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I just wanted to try to build a project with django. Therefore I have a (basic) question on how to manage such a project. Since I cannot find any guidelines or so on how to split a project into applications.

Let's take a kind of SO as an example. Which applications would you use? I'd say there should be the applications "users" and "questions". But what if there was a topic system with static articles, too. Maybe they also could receive votes. How to build the apps structure then? One app for "questions", "votes" and "topics" or just one app "content"?

I have no idea what to do. Maybe it's because I know not very much about Django yet, but I'm interested either...

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There aren't hard-and-fast rules, but I would say it's better to err on the side of more specialized applications. Ideally an application should handle just one functional concern: i.e. "tagging" or "commenting" or "auth/auth" or "posts." This type of design will also help you reuse available open source applications instead of reinventing the wheel (i.e. Django comes with auth and comments apps, django-tagging or django-taggable can almost certainly do what you need, etc).

Generic foreign keys can help you decouple applications such as tagging or commenting that might be applied to models from several other applications.

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You should try and separate the project in as much applications as possible. For most projects an application will not contain more than 5 models. For example a project like SO would have separate applications for UsersProfiles, Questions, Tags (there's a ready one in django for this), etc. If there was a system with static pages that'd be a separate application too (there are ready ones for this purpose). You should also try and make your applications as generic as possible, so you may reuse them in other projects. There's a good presentation on reusable apps.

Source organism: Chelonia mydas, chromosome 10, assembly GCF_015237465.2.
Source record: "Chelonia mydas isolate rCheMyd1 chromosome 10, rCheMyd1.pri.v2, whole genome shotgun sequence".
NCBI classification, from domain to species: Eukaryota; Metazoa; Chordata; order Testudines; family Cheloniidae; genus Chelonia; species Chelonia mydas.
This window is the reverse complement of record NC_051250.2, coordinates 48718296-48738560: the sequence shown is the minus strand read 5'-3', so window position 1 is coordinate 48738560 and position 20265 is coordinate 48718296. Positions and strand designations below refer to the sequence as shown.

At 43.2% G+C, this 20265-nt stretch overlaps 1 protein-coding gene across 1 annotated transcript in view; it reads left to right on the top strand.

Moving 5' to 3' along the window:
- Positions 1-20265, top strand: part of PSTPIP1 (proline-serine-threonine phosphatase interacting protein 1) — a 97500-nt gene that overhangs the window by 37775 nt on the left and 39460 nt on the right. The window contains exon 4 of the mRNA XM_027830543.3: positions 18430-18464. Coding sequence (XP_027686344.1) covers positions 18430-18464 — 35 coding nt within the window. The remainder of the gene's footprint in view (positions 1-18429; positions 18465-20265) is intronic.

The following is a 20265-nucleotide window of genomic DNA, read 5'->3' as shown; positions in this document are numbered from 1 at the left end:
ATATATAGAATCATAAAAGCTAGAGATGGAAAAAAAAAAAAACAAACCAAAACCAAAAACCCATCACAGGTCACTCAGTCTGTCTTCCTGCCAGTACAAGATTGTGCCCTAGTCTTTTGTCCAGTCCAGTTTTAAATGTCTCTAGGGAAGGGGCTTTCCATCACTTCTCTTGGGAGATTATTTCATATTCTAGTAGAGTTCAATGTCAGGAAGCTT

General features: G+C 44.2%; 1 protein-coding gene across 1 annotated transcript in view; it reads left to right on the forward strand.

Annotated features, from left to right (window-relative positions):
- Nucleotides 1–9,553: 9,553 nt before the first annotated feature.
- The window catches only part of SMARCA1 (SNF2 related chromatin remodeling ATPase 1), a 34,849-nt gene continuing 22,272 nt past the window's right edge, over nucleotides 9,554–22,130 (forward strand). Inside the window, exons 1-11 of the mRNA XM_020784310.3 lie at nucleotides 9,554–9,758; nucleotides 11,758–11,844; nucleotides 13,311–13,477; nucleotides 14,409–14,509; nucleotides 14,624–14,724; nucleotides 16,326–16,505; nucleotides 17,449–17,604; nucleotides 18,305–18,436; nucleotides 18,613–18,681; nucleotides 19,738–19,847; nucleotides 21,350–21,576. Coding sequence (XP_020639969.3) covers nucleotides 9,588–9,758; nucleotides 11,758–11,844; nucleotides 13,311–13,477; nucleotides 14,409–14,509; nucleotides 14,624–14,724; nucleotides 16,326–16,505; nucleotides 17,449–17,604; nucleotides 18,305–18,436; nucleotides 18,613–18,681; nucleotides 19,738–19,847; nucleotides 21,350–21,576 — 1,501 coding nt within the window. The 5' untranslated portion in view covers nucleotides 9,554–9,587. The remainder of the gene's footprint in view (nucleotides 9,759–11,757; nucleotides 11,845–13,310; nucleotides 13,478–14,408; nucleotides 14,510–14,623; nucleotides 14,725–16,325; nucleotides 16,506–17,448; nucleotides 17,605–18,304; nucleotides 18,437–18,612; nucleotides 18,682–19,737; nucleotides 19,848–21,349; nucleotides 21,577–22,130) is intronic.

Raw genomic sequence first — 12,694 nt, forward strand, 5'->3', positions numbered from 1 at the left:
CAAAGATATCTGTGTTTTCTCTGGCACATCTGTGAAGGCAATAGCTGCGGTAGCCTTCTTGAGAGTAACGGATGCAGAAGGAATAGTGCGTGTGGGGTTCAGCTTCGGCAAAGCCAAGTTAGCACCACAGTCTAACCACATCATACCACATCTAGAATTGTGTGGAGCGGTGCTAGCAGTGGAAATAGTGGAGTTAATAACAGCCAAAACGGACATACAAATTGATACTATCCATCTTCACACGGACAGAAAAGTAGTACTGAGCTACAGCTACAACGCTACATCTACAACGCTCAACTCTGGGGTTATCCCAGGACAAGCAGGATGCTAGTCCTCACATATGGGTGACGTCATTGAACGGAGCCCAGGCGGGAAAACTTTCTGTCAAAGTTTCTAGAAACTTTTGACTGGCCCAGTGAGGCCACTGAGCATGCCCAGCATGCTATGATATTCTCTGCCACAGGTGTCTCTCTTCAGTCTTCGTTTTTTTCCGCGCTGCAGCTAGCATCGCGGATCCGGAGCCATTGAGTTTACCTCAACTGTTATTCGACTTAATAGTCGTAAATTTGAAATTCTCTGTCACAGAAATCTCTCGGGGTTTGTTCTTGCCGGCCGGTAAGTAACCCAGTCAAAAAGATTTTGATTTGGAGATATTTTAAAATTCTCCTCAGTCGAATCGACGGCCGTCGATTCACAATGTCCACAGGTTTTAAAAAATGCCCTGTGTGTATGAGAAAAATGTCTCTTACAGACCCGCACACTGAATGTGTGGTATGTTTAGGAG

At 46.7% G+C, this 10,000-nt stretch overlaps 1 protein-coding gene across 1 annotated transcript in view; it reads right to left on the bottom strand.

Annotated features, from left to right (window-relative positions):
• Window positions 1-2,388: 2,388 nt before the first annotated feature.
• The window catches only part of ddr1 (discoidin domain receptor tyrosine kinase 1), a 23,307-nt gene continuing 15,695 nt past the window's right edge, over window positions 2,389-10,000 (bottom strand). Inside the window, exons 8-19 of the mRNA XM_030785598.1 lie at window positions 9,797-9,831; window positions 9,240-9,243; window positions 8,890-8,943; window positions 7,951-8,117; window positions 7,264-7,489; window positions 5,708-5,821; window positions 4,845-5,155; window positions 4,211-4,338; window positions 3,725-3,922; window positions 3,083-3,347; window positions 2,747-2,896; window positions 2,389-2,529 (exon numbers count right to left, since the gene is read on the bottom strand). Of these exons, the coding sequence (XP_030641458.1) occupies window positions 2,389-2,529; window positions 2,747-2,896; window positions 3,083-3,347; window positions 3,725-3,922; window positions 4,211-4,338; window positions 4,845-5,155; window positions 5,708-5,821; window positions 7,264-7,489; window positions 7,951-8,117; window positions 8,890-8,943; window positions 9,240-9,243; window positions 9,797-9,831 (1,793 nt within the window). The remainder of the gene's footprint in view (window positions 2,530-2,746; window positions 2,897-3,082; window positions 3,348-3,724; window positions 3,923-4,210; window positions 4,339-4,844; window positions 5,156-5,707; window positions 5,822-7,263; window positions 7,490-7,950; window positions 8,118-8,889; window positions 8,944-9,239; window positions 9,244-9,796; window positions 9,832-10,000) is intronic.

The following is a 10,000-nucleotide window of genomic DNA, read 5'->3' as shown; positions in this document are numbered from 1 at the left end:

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+1: small and reusable -- focus on one or a very few closely-related entities. – S.Lott Dec 22 '08 at 2:48

Just like any set of dependencies... try to find the most useful stand-alone aspects of the project and make those stand-alone apps. Other Django Apps will have higher level functionality, and reuse the parts of the lowest level apps that you have set up.

In my project, I have a calendar app with its own Event object in its models. I also have a carpool database set up, and for the departure time and the duration I use the calendar's Event object right in my RideShare tables. The carpooling database is calendar-aware, and gets all the nice .ics export and calendar views from the calendar app for 'free.'

There are some tricks to getting the Apps reusable, like naming the templates directory: project/app2/templates/app2/index.html. This lets you refer to app2/index.html from any other app, and get the right template. I picked that one up looking at the built-in reusable apps in Django itself. Pinax is a bit of a monster size-wise but it also demonstrates a nice reusable App structure.

If in doubt, forget about reusable apps for now. Put all your messages and polls in one app and get through one rev. You'll discover during the process what steps feel unnecessary, and could be broken out as something stand-alone in the future.

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A good question to ask yourself when deciding whether or not to write an app is "could I use this in another project?". If you think you could, then consider what it would take to make the application as independent as possible; How can you reduce the dependancies so that the app doesn't rely on anything specific to a particular project.

Some of the ways you can do this are:

  • Giving each app its own
  • Allowing model types to be passed in as parameters rather than explicitly declaring what models are used in your views. Generic views use this principle.
  • Make your templates easily overridden by having some sort of template_name parameter passed in your
  • Make sure you can do reverse url lookups with your objects and views. This means naming your views in the and creating get_absolute_url methods on your models.
  • In some cases like Tagging, GenericForeignKeys can be used to associate a model in your app to any other model, regardless of whether it has ForeignKeys "looking back" at it.
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I'll tell you how I am approaching such question: I usually sit with a sheet of paper and draw the boxes (functionalities) and arrows (interdependencies between functionalities). I am sure there are methodologies or other things that could help you, but my approach usually works for me (YMMV, of course).

Knowing what a site is supposed to be is basic, though. ;)

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But where to draw the line between one functionality and another? – okoman Dec 21 '08 at 12:13

I think this post gives a lot of insight about django reusable apps: see the link below:

reusable apps conventions on oebfare

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